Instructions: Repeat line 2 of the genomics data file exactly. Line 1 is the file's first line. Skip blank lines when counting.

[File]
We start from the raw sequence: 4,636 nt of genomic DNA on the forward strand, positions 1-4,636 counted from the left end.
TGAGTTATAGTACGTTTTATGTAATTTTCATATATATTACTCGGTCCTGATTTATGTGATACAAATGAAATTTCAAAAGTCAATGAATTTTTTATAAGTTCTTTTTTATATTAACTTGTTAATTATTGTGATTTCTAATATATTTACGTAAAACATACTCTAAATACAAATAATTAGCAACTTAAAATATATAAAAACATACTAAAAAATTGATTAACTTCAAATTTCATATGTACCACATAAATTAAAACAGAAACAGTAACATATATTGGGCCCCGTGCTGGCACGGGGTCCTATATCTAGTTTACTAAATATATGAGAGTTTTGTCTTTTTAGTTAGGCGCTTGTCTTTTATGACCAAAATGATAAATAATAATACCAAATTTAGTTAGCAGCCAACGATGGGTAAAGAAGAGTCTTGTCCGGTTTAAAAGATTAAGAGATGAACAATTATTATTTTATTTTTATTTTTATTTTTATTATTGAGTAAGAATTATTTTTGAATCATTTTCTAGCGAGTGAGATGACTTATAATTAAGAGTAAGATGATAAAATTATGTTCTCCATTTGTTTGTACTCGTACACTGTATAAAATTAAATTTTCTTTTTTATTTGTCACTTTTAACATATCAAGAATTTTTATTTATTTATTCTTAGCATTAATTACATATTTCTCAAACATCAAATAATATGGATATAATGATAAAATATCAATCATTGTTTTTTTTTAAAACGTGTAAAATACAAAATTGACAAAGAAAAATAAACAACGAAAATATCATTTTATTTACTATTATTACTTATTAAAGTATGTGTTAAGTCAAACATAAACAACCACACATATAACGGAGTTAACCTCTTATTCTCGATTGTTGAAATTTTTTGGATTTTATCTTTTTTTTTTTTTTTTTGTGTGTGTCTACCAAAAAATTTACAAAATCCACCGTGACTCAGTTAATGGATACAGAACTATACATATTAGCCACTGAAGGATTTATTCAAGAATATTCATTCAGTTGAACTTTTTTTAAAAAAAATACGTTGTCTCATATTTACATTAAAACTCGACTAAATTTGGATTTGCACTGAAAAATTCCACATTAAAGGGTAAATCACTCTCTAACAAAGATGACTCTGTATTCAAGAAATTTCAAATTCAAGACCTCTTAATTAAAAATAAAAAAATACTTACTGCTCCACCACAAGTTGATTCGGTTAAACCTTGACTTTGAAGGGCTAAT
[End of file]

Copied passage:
TGAGTTATAGTACGTTTTATGTAATTTTCATATATATTACTCGGTCCTGATTTATGTGATACAAATGAAATTTCAAAAGTCAATGAATTTTTTATAAGTTCTTTTTTATATTAACTTGTTAATTATTGTGATTTCTAATATATTTACGTAAAACATACTCTAAATACAAATAATTAGCAACTTAAAATATATAAAAACATACTAAAAAATTGATTAACTTCAAATTTCATATGTACCACATAAATTAAAACAGAAACAGTAACATATATTGGGCCCCGTGCTGGCACGGGGTCCTATATCTAGTTTACTAAATATATGAGAGTTTTGTCTTTTTAGTTAGGCGCTTGTCTTTTATGACCAAAATGATAAATAATAATACCAAATTTAGTTAGCAGCCAACGATGGGTAAAGAAGAGTCTTGTCCGGTTTAAAAGATTAAGAGATGAACAATTATTATTTTATTTTTATTTTTATTTTTATTATTGAGTAAGAATTATTTTTGAATCATTTTCTAGCGAGTGAGATGACTTATAATTAAGAGTAAGATGATAAAATTATGTTCTCCATTTGTTTGTACTCGTACACTGTATAAAATTAAATTTTCTTTTTTATTTGTCACTTTTAACATATCAAGAATTTTTATTTATTTATTCTTAGCATTAATTACATATTTCTCAAACATCAAATAATATGGATATAATGATAAAATATCAATCATTGTTTTTTTTTAAAACGTGTAAAATACAAAATTGACAAAGAAAAATAAACAACGAAAATATCATTTTATTTACTATTATTACTTATTAAAGTATGTGTTAAGTCAAACATAAACAACCACACATATAACGGAGTTAACCTCTTATTCTCGATTGTTGAAATTTTTTGGATTTTATCTTTTTTTTTTTTTTTTTGTGTGTGTCTACCAAAAAATTTACAAAATCCACCGTGACTCAGTTAATGGATACAGAACTATACATATTAGCCACTGAAGGATTTATTCAAGAATATTCATTCAGTTGAACTTTTTTTAAAAAAAATACGTTGTCTCATATTTACATTAAAACTCGACTAAATTTGGATTTGCACTGAAAAATTCCACATTAAAGGGTAAATCACTCTCTAACAAAGATGACTCTGTATTCAAGAAATTTCAAATTCAAGACCTCTTAATTAAAAATAAAAAAATACTTACTGCTCCACCACAAGTTGATTCGGTTAAACCTTGACTTTGAAGGGCTAAT